Lets get started; there are 3 basic components of a spinnerbait to consider. First is the blade or blades, second is the head weight and third is the skirt color.
There are 3 common styles of spinnerbait blades. The Willow Leaf Blade, named that because it’s shaped like a Willow Leaf. The Indiana Blade, which has a teardrop shape and the Colorado Blade, which has more of a round shape. They also commonly come in 2 colors, chrome and gold.
Now, when to use each one. The Willow Leaf gives off the most flash of the three but gives off the least amount of vibration. It’s best suited for your clearer water conditions. Fish that live in clear water are more sight oriented feeders. The Colorado Blade gives off the least amount of flash but also gives off the most amount of vibration. This makes it well suited for your dirtier water situations. The Indiana Blade falls in the middle. It gives off a good amount of flash and vibration. Its best suited for a stained water situation. As far as color goes, chrome on sunny days and gold on cloudy days. You also need to consider whether to use a single blade or tandem blades. My rule is; if I’m moving the bait with the rod like jigging or hopping it, I use a single blade. If I’m moving the bait with the reel at any speed from slow-rolling to burning it, I use tandem blades.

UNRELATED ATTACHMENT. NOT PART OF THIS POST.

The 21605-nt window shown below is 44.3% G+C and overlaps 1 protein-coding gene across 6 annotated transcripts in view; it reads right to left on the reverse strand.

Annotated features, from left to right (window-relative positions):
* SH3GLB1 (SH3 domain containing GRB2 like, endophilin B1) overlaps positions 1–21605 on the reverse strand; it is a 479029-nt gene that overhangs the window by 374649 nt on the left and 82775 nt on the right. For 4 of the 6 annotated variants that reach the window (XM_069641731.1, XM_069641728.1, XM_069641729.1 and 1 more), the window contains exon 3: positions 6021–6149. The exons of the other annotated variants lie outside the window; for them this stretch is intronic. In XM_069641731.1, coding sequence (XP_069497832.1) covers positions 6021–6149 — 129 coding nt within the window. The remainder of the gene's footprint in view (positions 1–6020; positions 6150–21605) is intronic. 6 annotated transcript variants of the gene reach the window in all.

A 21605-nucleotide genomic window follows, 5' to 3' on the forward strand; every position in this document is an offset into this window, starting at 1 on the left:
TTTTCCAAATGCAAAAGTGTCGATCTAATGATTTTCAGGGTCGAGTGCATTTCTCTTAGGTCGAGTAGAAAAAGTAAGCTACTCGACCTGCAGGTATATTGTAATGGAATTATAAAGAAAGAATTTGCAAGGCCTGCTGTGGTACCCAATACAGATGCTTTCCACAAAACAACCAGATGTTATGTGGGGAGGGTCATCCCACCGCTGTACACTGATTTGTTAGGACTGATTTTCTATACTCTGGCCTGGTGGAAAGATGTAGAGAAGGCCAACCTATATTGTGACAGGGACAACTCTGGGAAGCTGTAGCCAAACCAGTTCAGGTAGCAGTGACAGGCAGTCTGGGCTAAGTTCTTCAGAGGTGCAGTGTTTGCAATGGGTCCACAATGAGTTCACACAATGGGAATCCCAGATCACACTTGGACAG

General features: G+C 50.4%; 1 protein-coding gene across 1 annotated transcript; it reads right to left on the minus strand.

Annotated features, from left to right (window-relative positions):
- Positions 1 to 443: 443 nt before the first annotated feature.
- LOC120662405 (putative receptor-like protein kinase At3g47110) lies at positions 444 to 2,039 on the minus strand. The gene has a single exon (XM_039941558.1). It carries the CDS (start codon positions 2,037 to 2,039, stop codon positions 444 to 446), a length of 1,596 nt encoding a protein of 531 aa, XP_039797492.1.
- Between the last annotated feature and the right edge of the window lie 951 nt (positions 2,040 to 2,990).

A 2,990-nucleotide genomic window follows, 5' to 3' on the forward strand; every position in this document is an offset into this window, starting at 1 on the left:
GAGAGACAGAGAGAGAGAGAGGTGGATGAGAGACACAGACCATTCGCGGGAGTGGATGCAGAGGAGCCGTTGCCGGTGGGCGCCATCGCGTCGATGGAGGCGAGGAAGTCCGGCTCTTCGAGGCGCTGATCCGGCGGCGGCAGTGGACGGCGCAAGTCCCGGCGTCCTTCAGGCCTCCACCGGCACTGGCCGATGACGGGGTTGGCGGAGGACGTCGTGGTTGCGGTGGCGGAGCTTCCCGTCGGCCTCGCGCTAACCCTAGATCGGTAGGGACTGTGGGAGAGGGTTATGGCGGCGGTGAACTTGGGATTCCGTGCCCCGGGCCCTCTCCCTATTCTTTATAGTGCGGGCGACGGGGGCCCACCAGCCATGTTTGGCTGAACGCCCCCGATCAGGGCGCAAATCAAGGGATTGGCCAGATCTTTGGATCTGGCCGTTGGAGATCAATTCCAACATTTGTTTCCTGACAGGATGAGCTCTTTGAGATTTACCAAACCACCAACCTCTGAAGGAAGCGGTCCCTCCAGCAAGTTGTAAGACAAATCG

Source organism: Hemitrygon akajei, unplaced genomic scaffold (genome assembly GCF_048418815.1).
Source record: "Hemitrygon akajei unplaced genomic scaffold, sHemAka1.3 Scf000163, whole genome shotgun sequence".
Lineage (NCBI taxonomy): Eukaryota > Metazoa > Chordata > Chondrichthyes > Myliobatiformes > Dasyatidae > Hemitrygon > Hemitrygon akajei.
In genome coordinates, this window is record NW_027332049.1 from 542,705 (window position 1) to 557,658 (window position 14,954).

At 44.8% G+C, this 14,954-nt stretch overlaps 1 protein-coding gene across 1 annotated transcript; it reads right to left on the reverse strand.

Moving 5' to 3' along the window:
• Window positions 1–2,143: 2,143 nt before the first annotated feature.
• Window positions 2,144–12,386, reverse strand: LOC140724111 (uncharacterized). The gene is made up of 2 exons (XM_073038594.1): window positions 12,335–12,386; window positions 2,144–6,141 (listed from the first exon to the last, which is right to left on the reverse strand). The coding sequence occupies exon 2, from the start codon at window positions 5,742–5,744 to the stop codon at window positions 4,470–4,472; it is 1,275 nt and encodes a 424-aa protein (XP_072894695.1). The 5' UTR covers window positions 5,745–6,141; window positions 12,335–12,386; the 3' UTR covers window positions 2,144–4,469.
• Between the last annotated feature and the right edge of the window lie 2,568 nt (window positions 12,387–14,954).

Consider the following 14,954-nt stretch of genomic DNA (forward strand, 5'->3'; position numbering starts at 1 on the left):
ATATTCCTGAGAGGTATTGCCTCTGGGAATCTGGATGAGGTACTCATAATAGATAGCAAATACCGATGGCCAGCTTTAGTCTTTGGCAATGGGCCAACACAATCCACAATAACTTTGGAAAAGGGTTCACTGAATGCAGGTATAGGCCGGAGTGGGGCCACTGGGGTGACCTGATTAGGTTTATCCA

-Note- In stained water if I’m throwing a single blade I opt for an Indiana blade but if I’m throwing tandem blades in stained water I opt for a Colorado in the front and a Willow Leaf in the rear.
Spinnerbaits come in sizes ranging from 1/4oz. to 1oz. The rule of thumb is the deeper you want to work the bait the bigger the head size.
Here’s a guide that might help:
- 0ft. to 5ft. use a 1/4oz. to 3/8oz.
- 5ft. to 10ft. use a 3/8oz. to 5/8oz.
- 10ft. and deeper use a 5/8oz. to 1oz.